U.S. Rep. Ilhan Omar (D-MN), shown here at a campaign rally for U.S. Sen. Bernie Sanders in 2019, says she supports a ballot initiative that replaces the Minneapolis police department with a new department of public safety. (Scott Eisen/Getty Images)
Minnesota Attorney General Keith Ellison and U.S. Rep. Ilhan Omar have thrown their support behind the Minneapolis ballot initiative that would replace the police department with a new department of public safety.
“As a resident of Mpls where George Floyd’s murder sparked a national call for real reform, I will vote Yes for greater public safety & more human rights for all,” Ellison tweeted on Tuesday.
Ellison has endorsed Mayor Jacob Frey, who strongly opposes the ballot initiative, while his son, Council Member Jeremiah Ellison, has been one of its loudest champions and co-authored a ballot initiative last year that ultimately failed to get on the ballot.
Omar, whose congressional district covers Minneapolis, published an op-ed in the Star Tribune on Tuesday in which she called the city charter outdated for its requirement of minimum police staffing levels and argued the amendment would create a department better equipped to respond to mental health crises and other social ills.
“The truth is the current system hasn’t been serving our city for a long time,” Omar wrote. “We have a mandate, in the wake of George Floyd’s murder, to deliver a public safety system rooted in compassion, humanity and love, and to deliver true justice.”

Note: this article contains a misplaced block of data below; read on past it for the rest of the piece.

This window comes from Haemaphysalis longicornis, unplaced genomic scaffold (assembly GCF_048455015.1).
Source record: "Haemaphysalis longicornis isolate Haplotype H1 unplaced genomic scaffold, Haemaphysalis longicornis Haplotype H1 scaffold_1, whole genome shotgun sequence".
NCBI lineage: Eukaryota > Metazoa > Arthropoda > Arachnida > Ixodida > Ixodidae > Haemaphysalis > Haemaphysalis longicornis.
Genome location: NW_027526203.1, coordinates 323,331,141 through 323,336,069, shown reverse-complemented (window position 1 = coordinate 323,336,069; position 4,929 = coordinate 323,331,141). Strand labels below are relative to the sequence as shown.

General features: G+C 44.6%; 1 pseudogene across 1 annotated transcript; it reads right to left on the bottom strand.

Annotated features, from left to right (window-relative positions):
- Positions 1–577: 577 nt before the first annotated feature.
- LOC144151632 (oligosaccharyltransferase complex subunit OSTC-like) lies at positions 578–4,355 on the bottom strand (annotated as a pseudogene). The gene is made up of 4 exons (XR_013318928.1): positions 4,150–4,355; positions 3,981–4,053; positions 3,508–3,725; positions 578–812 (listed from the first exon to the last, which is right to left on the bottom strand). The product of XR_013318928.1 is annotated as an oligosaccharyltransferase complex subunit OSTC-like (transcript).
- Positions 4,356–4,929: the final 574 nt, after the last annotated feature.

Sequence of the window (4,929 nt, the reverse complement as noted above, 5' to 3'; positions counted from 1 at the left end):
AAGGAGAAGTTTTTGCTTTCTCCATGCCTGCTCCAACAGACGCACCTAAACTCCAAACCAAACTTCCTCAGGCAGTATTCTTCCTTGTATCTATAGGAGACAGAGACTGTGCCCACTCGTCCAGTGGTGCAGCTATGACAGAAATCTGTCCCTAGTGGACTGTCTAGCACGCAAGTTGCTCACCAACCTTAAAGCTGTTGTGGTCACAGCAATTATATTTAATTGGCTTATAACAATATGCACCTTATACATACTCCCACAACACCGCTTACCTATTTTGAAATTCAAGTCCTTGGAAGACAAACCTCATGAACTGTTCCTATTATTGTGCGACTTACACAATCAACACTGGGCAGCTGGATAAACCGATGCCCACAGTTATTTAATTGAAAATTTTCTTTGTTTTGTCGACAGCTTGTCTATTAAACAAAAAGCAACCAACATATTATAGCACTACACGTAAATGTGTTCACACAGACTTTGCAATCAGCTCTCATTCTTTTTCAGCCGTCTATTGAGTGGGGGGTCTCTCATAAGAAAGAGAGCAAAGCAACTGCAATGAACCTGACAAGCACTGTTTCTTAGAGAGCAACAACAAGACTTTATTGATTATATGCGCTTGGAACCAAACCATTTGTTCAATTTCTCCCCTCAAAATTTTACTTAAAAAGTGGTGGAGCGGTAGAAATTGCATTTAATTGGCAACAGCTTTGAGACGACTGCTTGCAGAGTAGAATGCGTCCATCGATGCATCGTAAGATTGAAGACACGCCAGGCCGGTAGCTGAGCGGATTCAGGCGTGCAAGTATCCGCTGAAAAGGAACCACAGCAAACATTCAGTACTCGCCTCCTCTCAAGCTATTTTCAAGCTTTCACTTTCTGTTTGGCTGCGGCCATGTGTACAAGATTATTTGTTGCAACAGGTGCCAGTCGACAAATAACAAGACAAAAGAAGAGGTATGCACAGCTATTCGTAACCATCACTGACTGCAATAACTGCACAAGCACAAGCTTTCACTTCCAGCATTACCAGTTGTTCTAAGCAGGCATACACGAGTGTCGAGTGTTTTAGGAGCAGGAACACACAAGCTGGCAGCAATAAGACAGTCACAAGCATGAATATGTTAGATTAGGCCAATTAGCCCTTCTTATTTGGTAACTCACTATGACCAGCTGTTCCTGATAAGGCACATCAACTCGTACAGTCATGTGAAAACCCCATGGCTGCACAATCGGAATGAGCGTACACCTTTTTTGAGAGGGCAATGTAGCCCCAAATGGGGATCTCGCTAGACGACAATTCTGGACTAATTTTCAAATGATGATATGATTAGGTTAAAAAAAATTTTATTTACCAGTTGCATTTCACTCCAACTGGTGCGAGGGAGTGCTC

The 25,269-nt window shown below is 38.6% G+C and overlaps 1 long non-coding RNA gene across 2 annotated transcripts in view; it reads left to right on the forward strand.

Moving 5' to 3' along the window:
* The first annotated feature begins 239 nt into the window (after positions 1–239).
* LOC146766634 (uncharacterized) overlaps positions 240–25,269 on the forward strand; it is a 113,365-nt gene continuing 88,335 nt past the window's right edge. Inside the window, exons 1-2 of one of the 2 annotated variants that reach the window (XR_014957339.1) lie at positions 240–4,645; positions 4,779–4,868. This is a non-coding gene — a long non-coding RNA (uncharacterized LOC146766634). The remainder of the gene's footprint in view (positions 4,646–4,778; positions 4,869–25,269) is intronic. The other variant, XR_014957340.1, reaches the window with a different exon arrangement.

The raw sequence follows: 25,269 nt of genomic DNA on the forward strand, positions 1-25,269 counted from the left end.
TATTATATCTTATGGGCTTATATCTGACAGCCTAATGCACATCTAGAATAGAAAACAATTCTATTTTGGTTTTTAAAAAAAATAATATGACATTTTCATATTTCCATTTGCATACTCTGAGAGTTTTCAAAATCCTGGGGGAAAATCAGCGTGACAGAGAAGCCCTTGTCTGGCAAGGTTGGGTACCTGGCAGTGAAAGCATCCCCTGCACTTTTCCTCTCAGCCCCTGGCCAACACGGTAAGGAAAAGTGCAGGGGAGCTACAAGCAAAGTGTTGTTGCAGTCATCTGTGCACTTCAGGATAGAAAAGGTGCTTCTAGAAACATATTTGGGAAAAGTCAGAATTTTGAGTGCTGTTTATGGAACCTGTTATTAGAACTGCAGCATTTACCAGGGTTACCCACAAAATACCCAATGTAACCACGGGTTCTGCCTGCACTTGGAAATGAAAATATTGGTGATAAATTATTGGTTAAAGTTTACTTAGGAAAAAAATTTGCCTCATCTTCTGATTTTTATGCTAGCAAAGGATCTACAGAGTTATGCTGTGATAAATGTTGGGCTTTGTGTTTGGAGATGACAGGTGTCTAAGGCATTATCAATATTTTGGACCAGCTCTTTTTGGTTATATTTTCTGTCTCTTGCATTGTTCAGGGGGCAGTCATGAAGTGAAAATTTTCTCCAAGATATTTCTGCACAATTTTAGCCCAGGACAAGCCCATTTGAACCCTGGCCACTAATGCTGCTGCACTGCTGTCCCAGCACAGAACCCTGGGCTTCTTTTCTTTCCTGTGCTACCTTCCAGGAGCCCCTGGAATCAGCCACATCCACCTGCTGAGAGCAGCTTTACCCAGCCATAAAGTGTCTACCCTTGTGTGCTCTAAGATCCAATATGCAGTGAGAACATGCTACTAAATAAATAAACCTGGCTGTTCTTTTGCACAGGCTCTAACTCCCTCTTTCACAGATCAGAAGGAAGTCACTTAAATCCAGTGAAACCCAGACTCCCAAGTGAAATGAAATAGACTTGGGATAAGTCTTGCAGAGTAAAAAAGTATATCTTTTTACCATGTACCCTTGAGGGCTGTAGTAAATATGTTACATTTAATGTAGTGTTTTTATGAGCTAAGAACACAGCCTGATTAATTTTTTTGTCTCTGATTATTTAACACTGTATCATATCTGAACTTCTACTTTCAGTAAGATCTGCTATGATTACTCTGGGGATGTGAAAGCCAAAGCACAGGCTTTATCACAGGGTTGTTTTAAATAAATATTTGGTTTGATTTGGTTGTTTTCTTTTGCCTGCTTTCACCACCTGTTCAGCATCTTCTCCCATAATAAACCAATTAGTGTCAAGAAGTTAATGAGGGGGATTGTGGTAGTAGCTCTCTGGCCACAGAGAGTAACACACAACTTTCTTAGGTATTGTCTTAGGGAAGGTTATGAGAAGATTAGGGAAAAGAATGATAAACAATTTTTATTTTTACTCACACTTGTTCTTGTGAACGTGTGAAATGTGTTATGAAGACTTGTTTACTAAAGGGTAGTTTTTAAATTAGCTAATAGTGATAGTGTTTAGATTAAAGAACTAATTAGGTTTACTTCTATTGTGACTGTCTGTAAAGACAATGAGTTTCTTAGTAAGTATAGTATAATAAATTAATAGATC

Endorsements from Ellison and Omar offer a counterweight to three prominent Minnesota Democrats who have come out against the ballot initiative in the past week: Gov. Tim Walz, U.S. Sen. Amy Klobuchar and U.S. Rep. Angie Craig.
Ellison, Klobuchar and Omar live in Minneapolis, as does U.S. Sen. Tina Smith, who says she is still studying the issue.
If passed, the charter amendment would remove the police department from the charter and replace it with a new department that combines public safety services across the city including mental health professionals, violence prevention workers and police officers.
The most significant changes would be the shift in power away from the mayor, who currently has complete control over the department, and the elimination of the position of police chief. Instead of a police chief, the mayor would nominate and the city council would appoint a commissioner to oversee the new department. It would also eliminate the minimum police staffing levels required by the charter — currently 17 officers per 10,000 residents.
Opponents of the ballot initiative have pointed to the elimination of minimum staffing levels as evidence that the police would be “defunded,” a politically fraught slogan that proponents have tried to distance themselves from after widely embracing in the days following Floyd’s murder.
In her op-ed, Omar wrote, “It has nothing to do with funding levels, much less ‘defunding’ public safety in Minneapolis. There are no financial components of this amendment.”
The campaign All of Mpls, set up by Democrats to oppose the ballot initiative, has used Police Chief Medaria Arradondo’s broad popularity in the city to try to persuade residents to vote ‘no.’ In a recent mailing, they said the ballot initiative “eliminates the police department and Police Chief Arradondo.”
In her op-ed, Omar called such claims misleading: “The new department would still have a commissioner, and the city could choose to keep the current police chief, Medaria Arradondo, on in the commissioner role.”
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